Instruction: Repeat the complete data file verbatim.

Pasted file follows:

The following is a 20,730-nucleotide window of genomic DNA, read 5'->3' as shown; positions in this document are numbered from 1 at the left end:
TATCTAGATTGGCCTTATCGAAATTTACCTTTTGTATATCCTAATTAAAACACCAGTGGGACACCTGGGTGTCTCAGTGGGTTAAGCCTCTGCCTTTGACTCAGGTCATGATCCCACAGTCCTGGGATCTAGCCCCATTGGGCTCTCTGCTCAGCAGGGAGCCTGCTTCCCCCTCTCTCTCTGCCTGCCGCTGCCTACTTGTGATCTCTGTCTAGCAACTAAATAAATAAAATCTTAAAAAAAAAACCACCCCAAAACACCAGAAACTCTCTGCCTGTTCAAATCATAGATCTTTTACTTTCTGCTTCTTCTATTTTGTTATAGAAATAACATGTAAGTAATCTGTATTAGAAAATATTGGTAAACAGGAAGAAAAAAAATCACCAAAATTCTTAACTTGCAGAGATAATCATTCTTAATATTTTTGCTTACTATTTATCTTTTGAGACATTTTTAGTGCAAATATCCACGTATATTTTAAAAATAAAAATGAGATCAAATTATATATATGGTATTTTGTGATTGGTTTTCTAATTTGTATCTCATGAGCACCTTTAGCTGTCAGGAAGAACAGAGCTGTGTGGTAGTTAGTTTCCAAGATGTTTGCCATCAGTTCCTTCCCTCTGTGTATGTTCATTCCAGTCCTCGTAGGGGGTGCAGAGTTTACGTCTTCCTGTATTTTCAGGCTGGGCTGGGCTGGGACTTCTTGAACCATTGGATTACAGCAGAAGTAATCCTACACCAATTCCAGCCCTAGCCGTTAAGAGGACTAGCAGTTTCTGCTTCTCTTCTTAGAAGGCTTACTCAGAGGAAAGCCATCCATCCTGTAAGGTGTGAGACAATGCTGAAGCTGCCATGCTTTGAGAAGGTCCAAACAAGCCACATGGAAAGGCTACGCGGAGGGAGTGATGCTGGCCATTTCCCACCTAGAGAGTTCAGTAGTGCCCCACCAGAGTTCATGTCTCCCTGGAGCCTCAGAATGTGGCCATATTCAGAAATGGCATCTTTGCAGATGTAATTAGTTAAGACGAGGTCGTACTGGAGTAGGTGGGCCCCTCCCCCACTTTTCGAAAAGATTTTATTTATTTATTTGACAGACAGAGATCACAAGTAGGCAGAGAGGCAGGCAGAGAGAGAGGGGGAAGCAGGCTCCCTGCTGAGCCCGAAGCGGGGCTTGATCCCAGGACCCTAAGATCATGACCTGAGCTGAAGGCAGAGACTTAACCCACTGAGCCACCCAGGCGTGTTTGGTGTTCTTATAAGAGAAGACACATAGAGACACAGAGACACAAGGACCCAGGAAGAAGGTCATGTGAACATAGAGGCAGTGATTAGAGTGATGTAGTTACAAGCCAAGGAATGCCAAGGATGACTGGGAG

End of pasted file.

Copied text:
The following is a 20,730-nucleotide window of genomic DNA, read 5'->3' as shown; positions in this document are numbered from 1 at the left end:
TATCTAGATTGGCCTTATCGAAATTTACCTTTTGTATATCCTAATTAAAACACCAGTGGGACACCTGGGTGTCTCAGTGGGTTAAGCCTCTGCCTTTGACTCAGGTCATGATCCCACAGTCCTGGGATCTAGCCCCATTGGGCTCTCTGCTCAGCAGGGAGCCTGCTTCCCCCTCTCTCTCTGCCTGCCGCTGCCTACTTGTGATCTCTGTCTAGCAACTAAATAAATAAAATCTTAAAAAAAAAACCACCCCAAAACACCAGAAACTCTCTGCCTGTTCAAATCATAGATCTTTTACTTTCTGCTTCTTCTATTTTGTTATAGAAATAACATGTAAGTAATCTGTATTAGAAAATATTGGTAAACAGGAAGAAAAAAAATCACCAAAATTCTTAACTTGCAGAGATAATCATTCTTAATATTTTTGCTTACTATTTATCTTTTGAGACATTTTTAGTGCAAATATCCACGTATATTTTAAAAATAAAAATGAGATCAAATTATATATATGGTATTTTGTGATTGGTTTTCTAATTTGTATCTCATGAGCACCTTTAGCTGTCAGGAAGAACAGAGCTGTGTGGTAGTTAGTTTCCAAGATGTTTGCCATCAGTTCCTTCCCTCTGTGTATGTTCATTCCAGTCCTCGTAGGGGGTGCAGAGTTTACGTCTTCCTGTATTTTCAGGCTGGGCTGGGCTGGGACTTCTTGAACCATTGGATTACAGCAGAAGTAATCCTACACCAATTCCAGCCCTAGCCGTTAAGAGGACTAGCAGTTTCTGCTTCTCTTCTTAGAAGGCTTACTCAGAGGAAAGCCATCCATCCTGTAAGGTGTGAGACAATGCTGAAGCTGCCATGCTTTGAGAAGGTCCAAACAAGCCACATGGAAAGGCTACGCGGAGGGAGTGATGCTGGCCATTTCCCACCTAGAGAGTTCAGTAGTGCCCCACCAGAGTTCATGTCTCCCTGGAGCCTCAGAATGTGGCCATATTCAGAAATGGCATCTTTGCAGATGTAATTAGTTAAGACGAGGTCGTACTGGAGTAGGTGGGCCCCTCCCCCACTTTTCGAAAAGATTTTATTTATTTATTTGACAGACAGAGATCACAAGTAGGCAGAGAGGCAGGCAGAGAGAGAGGGGGAAGCAGGCTCCCTGCTGAGCCCGAAGCGGGGCTTGATCCCAGGACCCTAAGATCATGACCTGAGCTGAAGGCAGAGACTTAACCCACTGAGCCACCCAGGCGTGTTTGGTGTTCTTATAAGAGAAGACACATAGAGACACAGAGACACAAGGACCCAGGAAGAAGGTCATGTGAACATAGAGGCAGTGATTAGAGTGATGTAGTTACAAGCCAAGGAATGCCAAGGATGACTGGGAG